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Here’s why Philadelphia residents are outraged about the new soda tax

With a 13-4 City Council vote, last week Philadelphia became the first major city to pass a 1.5 cent per ounce tax on sugary drinks. While it’s a win for Mayor James Kenney, some city residents and business owners are outraged.

“I really don’t like it. I’m disappointed in it,” one Philadelphia resident told Yahoo Finance’s Seana Smith in the video above. “I think it's incredibly regressive, and I think the population it's purported to aid and help is exactly the population it's going to negatively affect.” 

The tax is expected to generate $91 million in the first year and up to $386 million over five years. Some of the money will be earmarked for improving early education and fixing neglected infrastructure such as parks and recreation facilities in the inner city.

But here’s what Yahoo Finance found out when talking to Philadelphia residents: They’re upset that all of the money is not being allocated to pre-K and parks and recreation facilities. During final negotiations with council members, it was determined that some of the money generated from the tax will go to the city's general fund and other expenditures including retrials for juveniles.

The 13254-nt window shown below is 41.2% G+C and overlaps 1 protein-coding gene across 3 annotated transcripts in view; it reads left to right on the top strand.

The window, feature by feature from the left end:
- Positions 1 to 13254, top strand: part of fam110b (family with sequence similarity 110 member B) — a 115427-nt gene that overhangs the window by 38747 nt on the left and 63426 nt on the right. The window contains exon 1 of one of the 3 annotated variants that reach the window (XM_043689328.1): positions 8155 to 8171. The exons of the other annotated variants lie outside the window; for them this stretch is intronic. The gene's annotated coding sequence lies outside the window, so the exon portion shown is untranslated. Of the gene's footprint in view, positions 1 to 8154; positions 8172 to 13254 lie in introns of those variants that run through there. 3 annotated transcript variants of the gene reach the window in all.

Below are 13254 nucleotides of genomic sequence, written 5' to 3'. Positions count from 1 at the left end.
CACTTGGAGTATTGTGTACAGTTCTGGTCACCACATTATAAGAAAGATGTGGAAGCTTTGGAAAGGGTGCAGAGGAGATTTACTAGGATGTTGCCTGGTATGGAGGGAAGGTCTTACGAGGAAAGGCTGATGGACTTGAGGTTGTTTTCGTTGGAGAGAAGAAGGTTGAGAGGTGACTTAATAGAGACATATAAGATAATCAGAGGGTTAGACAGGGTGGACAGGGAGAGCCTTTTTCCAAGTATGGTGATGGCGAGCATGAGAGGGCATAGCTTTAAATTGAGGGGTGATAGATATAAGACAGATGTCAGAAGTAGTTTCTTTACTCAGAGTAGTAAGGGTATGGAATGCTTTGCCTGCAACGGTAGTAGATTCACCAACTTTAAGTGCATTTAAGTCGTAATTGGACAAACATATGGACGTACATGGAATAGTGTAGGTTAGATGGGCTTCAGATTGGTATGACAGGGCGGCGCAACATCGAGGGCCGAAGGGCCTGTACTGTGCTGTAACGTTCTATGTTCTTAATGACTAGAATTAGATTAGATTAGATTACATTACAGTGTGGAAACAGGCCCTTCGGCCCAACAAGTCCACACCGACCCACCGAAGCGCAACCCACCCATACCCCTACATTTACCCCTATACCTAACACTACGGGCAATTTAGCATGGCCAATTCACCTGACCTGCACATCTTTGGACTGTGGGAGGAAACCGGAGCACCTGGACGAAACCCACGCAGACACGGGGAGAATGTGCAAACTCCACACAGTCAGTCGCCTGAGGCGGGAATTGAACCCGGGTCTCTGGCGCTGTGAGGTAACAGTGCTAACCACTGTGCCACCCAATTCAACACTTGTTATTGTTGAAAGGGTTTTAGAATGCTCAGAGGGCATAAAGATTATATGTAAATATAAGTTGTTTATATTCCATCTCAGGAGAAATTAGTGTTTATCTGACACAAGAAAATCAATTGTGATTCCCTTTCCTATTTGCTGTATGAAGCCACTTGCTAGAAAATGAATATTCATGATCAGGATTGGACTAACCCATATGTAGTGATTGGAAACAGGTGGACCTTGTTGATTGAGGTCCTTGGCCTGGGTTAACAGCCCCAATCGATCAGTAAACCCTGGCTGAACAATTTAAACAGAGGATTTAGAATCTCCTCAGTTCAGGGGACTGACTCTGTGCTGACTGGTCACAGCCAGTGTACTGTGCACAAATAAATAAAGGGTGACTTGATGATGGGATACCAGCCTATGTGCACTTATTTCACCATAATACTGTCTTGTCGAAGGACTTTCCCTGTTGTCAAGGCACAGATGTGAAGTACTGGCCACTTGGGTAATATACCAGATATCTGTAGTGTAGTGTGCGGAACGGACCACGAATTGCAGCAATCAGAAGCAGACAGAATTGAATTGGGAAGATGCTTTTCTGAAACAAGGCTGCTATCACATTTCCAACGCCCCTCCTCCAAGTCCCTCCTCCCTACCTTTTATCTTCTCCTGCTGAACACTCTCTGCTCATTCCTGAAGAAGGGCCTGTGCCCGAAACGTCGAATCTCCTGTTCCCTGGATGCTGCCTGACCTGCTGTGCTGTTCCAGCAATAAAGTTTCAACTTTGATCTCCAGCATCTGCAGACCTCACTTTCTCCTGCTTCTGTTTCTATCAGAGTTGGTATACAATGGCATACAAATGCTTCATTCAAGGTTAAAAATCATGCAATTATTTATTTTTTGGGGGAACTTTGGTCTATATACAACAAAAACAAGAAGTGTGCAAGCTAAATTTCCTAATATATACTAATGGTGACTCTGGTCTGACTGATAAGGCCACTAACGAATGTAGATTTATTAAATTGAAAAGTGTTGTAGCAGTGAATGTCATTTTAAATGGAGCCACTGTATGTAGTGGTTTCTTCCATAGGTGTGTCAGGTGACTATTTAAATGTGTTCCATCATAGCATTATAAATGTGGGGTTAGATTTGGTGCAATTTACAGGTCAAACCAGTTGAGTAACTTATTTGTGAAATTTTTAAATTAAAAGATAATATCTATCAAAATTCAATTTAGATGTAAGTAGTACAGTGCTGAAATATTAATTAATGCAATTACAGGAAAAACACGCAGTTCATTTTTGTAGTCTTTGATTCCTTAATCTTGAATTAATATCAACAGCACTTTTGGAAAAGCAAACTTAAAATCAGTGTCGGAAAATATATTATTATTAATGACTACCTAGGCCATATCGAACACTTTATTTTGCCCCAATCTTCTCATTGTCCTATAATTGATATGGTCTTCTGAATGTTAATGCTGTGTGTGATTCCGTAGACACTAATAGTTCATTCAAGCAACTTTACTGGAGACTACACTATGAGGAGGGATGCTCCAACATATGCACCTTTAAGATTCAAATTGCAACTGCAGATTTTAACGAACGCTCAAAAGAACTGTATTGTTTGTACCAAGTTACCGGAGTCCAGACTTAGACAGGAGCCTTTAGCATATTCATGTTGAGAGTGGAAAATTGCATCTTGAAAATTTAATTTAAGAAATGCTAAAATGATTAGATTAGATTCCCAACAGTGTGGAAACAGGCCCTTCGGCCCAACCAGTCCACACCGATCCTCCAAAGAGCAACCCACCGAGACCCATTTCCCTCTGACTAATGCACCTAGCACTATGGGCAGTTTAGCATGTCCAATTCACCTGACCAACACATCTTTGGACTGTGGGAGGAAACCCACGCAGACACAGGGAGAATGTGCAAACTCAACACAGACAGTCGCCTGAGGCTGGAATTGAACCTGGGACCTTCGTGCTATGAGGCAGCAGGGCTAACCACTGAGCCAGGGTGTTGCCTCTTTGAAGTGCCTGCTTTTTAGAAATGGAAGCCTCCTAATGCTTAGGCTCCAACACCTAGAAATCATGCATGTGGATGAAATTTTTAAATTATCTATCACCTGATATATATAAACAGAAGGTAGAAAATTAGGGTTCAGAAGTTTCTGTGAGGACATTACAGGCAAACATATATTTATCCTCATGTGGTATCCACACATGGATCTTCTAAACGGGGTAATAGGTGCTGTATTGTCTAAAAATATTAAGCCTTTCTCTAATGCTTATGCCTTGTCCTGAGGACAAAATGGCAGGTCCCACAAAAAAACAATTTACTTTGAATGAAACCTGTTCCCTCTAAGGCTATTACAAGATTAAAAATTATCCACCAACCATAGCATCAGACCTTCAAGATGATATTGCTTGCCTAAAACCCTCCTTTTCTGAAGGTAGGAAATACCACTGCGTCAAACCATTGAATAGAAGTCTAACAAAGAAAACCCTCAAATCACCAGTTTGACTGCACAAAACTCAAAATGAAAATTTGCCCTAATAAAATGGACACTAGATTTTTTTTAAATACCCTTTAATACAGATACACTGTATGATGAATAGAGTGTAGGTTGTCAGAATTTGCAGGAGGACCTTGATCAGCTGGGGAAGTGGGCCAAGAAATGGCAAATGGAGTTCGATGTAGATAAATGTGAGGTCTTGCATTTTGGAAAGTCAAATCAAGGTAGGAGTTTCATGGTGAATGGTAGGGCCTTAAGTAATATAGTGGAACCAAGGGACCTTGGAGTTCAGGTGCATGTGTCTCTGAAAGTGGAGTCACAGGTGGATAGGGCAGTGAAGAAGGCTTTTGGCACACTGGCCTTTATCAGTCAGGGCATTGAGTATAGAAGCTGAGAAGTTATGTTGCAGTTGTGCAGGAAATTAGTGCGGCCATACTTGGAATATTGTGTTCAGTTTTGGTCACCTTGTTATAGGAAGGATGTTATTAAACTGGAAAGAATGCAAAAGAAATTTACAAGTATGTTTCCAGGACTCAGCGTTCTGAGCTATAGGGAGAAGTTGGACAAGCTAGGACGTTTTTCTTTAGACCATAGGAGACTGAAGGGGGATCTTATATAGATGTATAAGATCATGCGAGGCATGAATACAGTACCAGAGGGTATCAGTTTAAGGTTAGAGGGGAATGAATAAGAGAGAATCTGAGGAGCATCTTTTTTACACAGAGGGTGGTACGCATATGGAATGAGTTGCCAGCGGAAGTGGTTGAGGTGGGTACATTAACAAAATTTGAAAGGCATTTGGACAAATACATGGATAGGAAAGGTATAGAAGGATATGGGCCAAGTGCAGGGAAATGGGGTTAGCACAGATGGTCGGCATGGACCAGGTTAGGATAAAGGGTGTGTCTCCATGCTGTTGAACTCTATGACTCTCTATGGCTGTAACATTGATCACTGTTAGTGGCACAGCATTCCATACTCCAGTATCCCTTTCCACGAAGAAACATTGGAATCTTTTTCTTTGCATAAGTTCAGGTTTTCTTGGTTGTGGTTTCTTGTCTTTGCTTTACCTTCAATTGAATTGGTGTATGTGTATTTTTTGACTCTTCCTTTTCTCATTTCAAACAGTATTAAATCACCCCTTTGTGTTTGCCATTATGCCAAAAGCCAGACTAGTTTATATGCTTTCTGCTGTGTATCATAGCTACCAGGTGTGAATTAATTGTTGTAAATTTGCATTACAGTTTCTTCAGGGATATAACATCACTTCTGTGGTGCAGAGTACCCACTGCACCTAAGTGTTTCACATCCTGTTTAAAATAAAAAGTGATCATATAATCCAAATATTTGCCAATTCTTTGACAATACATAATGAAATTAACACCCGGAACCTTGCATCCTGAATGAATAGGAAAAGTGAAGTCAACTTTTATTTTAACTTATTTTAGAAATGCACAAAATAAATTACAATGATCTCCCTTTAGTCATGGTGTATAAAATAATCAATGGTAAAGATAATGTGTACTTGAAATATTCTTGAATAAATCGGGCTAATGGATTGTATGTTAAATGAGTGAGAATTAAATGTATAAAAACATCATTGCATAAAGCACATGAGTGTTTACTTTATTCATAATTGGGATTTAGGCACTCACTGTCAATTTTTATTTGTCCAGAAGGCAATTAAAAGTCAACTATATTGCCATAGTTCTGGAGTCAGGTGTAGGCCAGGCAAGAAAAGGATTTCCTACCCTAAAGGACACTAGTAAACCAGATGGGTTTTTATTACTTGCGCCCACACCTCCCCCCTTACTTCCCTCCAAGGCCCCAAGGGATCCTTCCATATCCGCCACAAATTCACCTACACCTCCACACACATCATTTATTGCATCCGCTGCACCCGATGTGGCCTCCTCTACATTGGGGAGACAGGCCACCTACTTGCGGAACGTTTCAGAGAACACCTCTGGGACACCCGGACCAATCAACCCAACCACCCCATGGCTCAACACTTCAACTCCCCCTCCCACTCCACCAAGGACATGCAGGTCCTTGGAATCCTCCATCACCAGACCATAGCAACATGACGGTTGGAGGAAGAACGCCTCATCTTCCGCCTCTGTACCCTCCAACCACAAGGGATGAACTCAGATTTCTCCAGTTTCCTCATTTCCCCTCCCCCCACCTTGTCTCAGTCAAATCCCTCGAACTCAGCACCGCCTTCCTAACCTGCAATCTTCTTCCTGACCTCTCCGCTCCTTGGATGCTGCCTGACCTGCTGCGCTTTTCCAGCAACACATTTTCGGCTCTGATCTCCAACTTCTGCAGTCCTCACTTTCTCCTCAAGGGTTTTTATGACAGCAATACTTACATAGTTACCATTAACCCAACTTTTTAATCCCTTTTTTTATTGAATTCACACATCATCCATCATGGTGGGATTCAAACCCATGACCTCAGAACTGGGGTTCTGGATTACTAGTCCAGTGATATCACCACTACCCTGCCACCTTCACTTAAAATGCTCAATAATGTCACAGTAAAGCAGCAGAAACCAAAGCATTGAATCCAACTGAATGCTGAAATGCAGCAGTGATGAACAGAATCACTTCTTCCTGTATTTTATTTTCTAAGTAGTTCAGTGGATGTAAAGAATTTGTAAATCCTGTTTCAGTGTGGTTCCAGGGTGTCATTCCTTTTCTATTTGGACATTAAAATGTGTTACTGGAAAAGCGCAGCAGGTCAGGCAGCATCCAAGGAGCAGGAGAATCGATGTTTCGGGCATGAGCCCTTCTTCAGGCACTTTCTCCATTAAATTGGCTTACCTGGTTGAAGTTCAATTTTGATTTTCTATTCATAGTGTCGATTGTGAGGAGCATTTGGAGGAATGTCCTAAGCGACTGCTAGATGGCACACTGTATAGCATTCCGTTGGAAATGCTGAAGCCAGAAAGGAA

A Philadelphia resident told Yahoo Finance that he doesn’t agree with how the tax will be spent, calling City Council's decision a "disgrace." Another critic of the tax said it will have a negative impact on the restaurant industry and cause sales to slow. 

Here’s why: People who buy sugary drinks in the city of Brotherly Love will have to pay an additional 18 cents in tax for each 12-ounce can of soda and $2.16 in tax for each 12-pack purchased.

The new tax will affect thousands of beverages—essentially anything that contains either artificial sweetener or sugar.  Drinks that will not be taxed are those that are more than 50% juice or milk.

Philadelphia will start collecting the tax January 1.